A number of metazoan species and other organisms, including kinetoplastida, Naegleria and Chlamydomonas, share the UNC119 molecule [13], [15], [16], [17]. HsUNC119 is a signaling molecule that associates with interleukin (IL)-5 receptor α and Src family tyrosine kinases, and is essential for T cell activation [13], [26]. Since IL-5 receptor α is present only in the vertebrate immune system, a unique HsUNC119-mediated signal transduction system can be conferred by the associated IL-5 receptor α, and not by HsUNC119 alone. Similarly, since UNC119 is conserved among various species, UNC119-mediated, species-specific function(s) may be conferred by its associated protein. This hypothesis is plausible because TbUNC119BP is a kinetoplastida-specific molecule. Moreover, in terms of molecular structure, similarity to kinetoplastida molecules other than African trypanosome species was restricted to merely part of this molecule. TbUNC119BP is therefore considered to be an African trypanosome-specific molecule.

TbUNC119 was considered to interact with TbUNC119BP at the proline-rich domain of TbUNC119BP (Fig. 2A). Although experimental verification is needed, bioinformatic analyses predicted that TbUNC119BP was a membrane protein with a C2 domain that appears to be involved in targeting proteins to the cell membrane [27]. In addition, the ankyrin repeats found in TbUNC119BP are believed to mediate protein-protein interactions [28]. Thus, the TbUNC119-TbUNC119BP complex, together with other associating protein(s), may regulate cell motility, propagation, and morphology through an unknown signal transduction system. Since the flagellum has been recognized as a good model for understanding signal transduction in T. brucei [25], discovery of molecules that associate with the TbUNC119-TbUNC119BP complex would reveal the novel signal transduction mechanism characteristic to T. brucei.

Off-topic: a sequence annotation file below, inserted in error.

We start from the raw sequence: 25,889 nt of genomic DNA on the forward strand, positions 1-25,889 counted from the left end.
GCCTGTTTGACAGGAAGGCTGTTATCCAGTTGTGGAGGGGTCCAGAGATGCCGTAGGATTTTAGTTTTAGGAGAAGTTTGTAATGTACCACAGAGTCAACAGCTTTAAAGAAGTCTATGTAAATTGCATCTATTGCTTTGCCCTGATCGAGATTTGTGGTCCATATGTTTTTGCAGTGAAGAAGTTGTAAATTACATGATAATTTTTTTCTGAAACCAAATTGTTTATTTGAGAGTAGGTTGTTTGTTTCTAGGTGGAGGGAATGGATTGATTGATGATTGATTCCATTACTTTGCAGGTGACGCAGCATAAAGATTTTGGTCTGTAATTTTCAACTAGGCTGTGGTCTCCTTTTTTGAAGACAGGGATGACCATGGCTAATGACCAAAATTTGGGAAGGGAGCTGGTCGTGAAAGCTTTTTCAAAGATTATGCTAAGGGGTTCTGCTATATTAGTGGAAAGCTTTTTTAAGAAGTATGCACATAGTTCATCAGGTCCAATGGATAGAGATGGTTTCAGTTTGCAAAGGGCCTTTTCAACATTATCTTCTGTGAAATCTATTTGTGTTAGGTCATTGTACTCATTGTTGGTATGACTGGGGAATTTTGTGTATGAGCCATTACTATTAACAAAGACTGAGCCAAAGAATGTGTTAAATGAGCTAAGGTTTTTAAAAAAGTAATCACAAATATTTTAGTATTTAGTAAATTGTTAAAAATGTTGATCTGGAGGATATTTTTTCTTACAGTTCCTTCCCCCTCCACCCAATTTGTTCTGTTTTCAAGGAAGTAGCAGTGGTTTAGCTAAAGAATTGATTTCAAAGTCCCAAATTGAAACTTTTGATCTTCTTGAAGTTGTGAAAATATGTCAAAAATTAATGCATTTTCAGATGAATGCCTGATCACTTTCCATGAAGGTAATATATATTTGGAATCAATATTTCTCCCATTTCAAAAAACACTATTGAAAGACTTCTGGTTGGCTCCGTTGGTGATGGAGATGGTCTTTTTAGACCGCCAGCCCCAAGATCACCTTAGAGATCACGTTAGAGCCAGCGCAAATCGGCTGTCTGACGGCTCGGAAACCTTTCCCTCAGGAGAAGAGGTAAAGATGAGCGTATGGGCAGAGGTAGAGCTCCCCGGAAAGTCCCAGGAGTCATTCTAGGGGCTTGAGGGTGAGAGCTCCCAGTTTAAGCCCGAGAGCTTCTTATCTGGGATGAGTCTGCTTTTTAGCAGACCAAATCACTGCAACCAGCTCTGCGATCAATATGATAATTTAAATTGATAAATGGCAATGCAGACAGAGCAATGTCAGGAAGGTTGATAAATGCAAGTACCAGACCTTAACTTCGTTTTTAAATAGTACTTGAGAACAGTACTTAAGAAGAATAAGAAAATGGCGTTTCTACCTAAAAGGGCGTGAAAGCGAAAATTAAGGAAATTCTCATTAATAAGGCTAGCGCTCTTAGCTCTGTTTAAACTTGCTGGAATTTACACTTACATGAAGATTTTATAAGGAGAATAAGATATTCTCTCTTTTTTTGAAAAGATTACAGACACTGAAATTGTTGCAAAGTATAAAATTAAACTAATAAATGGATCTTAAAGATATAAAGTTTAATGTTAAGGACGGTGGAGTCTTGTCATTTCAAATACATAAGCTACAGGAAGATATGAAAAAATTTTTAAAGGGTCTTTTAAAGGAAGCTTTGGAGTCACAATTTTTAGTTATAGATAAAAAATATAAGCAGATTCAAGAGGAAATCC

In our study, TbUNC119-TbUNC119BP double knock-down analysis resulted in characteristic phenotypes, including cellular apoptosis, reduced motility, and morphological change. Among those phenotypes, cellular apoptosis and morphological change were observed prior to reduced motility in RNAi-induced double knock-down cells (Fig. 4B and Fig. 5). However, RNAi-mediated depletion of either of those molecules resulted in no apparent phenotype. One possible explanation for this lack of phenotype is that when expression-level of one molecule was decreased, signals that passed through the other molecule might have been complementary enhanced. Alternatively, knock-down of each molecule may not have completely eliminated the target gene expression while the RT-PCR analyses demonstrated the marked reduction of both transcripts and western blot analyses demonstrated the marked reduction of TbUNC119 molecule (Fig. 1A, Fig. 3A and Fig. S1).